LONDON (Reuters/AFP) - Britain's Queen Elizabeth II and Prime Minister David Cameron led a nationwide minute's silence on Friday, a week after a militant gun massacre in Tunisia in which 30 out of the 38 victims were Britons.
Millions of people across Britain held the a minute's silence on an official day of mourning to pay tribute to the Britons killed a week ago, the country's worst loss of life in a militant attack in a decade.
The Britons were among 38 killed when Saif Rezgui opened fire on holidaymakers at the resort of Sousse in the North African country.
Flags on government buildings, British embassies around the world and at Buckingham Palace in London flew at half mast while at airports, train stations and across the country, millions of Britons fell silent at midday in memory of those killed.
Organisers at the Wimbledon tennis tournament delayed the start of play to allow spectators and those in the grounds to pay their respects, while other sporting events including the British Grand Prix were also marking the day.
The start of Wimbledon matches were delayed by 45 minutes to 12.15pm GMT to allow spectators and tennis players to take part.
In Tunisia, the British Embassy was planning to hold a memorial ceremony and lay wreaths on the beach where the attack took place.
Mourners held a minute's silence at the Tunisian beach resort that was the scene of the attack, an AFP journalist said.
The ceremony was organised by the British embassy and attended by Prime Minister Habib Essid, and was attended by the ministers of foreign affairs, tourism, health and youth and sports, flanked by a sizeable police presence.
Some tourists, yet to return home after last week's massacre, laid flowers in the sand as a plaque commemorating the dead was unveiled.
Last Friday's attack saw the highest number of Britons killed in a militant incident since four young British Muslims carried out suicide bomb attacks on London's transport network on July 7, 2005, killing themselves and 52 others.
Employees of travel group TUI, which includes operators Thomson and First Choice that organised the holidays of all of the British victims, stood in silence outside the company's headquarters.
There was also a ceremony outside Walsall football stadium in central England in tribute to three local men from the same family who died in the tragedy.
The moment of remembrance for the attack claimed by the Islamic State in Iraq and Syria (ISIS) comes a day after the British government raised the possibility of extending air strikes against ISIS militants from Iraq to Syria.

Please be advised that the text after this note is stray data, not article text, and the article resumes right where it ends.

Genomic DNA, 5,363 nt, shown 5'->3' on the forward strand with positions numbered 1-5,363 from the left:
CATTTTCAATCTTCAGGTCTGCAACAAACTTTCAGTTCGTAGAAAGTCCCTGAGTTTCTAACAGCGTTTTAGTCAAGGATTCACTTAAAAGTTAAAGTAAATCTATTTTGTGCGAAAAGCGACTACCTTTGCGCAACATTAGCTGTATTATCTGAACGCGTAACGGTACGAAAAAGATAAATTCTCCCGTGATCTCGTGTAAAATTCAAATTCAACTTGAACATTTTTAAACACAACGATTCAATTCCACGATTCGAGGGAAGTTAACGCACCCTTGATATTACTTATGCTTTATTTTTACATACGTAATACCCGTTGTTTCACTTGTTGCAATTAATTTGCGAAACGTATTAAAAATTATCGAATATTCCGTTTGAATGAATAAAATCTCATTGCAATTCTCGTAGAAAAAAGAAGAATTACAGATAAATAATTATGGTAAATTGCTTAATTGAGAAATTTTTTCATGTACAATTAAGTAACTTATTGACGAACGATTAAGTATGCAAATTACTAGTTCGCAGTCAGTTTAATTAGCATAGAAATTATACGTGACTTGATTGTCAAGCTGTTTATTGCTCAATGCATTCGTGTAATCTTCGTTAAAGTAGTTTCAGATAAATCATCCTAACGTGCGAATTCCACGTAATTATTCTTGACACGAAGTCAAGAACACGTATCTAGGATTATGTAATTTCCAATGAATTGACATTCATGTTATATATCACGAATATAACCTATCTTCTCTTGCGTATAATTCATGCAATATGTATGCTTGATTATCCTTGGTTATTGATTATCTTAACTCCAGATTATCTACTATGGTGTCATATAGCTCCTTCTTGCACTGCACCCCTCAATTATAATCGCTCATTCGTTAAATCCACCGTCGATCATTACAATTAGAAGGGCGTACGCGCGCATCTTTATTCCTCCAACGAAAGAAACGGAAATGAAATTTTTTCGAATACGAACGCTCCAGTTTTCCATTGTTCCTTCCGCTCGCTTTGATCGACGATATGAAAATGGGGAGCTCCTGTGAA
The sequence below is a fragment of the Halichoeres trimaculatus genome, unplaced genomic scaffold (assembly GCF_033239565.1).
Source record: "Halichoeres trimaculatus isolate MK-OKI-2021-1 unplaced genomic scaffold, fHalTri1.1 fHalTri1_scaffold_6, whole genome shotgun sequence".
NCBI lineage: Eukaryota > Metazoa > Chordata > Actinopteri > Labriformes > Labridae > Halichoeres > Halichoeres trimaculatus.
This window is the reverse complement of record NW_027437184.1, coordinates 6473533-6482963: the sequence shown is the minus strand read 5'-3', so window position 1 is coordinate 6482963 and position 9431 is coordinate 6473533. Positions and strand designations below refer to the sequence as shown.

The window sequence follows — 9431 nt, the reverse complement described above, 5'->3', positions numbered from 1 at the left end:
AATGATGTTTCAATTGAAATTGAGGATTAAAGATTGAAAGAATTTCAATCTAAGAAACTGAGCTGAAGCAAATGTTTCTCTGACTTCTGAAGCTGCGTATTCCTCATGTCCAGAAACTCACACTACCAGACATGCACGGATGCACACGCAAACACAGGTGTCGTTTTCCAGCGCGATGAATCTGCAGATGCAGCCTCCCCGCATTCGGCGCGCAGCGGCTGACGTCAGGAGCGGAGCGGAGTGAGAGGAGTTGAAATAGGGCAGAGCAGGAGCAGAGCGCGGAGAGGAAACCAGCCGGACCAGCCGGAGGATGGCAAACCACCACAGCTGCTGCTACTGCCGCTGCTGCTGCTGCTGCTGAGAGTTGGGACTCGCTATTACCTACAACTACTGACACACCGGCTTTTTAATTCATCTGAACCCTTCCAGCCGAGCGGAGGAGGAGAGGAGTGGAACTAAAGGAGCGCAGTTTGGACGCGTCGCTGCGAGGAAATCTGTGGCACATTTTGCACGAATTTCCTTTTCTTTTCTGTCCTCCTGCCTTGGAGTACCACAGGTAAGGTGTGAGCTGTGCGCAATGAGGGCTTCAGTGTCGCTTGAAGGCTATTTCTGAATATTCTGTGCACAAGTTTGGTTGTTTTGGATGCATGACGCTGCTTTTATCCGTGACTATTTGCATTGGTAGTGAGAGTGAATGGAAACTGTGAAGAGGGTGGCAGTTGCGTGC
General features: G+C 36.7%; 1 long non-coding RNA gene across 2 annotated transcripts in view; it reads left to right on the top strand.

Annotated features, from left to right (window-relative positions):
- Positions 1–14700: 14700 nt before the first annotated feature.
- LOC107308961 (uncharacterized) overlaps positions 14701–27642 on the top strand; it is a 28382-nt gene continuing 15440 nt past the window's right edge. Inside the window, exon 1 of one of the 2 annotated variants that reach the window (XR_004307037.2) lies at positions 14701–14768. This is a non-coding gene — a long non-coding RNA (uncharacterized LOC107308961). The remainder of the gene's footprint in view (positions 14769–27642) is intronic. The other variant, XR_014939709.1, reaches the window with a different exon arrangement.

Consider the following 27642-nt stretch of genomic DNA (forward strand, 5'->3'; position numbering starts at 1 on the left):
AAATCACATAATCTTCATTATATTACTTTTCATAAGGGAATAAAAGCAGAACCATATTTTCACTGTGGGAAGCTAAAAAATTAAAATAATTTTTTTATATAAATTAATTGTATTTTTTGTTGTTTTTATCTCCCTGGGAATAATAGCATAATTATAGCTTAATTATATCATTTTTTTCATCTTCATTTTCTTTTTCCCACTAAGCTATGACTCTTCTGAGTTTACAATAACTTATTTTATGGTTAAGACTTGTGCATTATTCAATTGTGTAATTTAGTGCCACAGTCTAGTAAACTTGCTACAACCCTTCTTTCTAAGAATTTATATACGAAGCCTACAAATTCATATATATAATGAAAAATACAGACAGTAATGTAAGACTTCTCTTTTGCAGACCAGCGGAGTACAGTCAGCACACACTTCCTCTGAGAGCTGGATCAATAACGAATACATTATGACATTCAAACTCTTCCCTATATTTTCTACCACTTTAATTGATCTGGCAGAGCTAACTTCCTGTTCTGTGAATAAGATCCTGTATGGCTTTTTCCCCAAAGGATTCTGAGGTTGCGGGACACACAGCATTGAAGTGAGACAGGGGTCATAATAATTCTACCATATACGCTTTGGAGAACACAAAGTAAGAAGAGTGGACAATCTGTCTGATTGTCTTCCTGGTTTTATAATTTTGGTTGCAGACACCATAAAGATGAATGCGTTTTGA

The Queen and her husband Prince Philip joined in the silence during a visit to Strathclyde University in Glasgow, while Mr Cameron marked the moment in his Witney constituency northwest of London.
The profile picture on the Prime Minister's Twitter account was changed to a sign reading "Remember Tunisia", with the first word written in red.
Britain has launched an investigation into the killings and the police said that they had so far taken 275 witness accounts and that more than 1,200 potential witnesses had returned to Britain.
The killings were the worst-ever massacre in Tunisia, which fears massive damage to its tourism industry.
The sector accounts for about 7 per cent of gross domestic product in a country already suffering from the upheaval that followed the 2011 overthrow of dictator Zine El Abidine Ben Ali.
St Paul's Cathedral joined in the remembrance and the Muslim Council of Britain also urged imams to deliver a sermon of peace at Friday prayers.
The bodies of 17 of the British victims have now been repatriated on a military transport plane to Royal Air Force base Brize Norton.
Eight more were due to be brought back to Britain later on Friday and the final five will return on Saturday.
The remains will be released to the families following post-mortem examinations.
Inquests into each of the 30 deaths will be opened to probe the circumstances of each death.
Three Irish nationals, two Germans, one Belgian, one Portuguese and one Russian were also among the dead.
The attack also comes as Britain prepares to commemorate the 10th anniversary of the July 7, 2005 attacks.
Tunisia on Thursday said eight people had been arrested in connection with the massacre by Rezgui, 23, who gunned down foreign tourists after pulling a Kalashnikov assault rifle from a beach umbrella.
Friday's attack was the second on tourists in Tunisia claimed by ISIS in three months, after the extremist group said it was behind a March attack on the National Bardo Museum in Tunis that killed 22 people.
Tunisian authorities have said Rezgui received weapons training from jihadists in neighbouring Libya, travelling to the chaos-wracked country at the same time as the two young Tunisians behind the Bardo attack.
In the past four years, dozens of police and soldiers have been killed in Tunisia in clashes and ambushes attributed to jihadists - mainly in the western Chaambi Mountains.
Disillusionment and social exclusion have fuelled radicalism among young Tunisians, with the country exporting some 3,000 jihadist fighters to Iraq, Syria and Libya.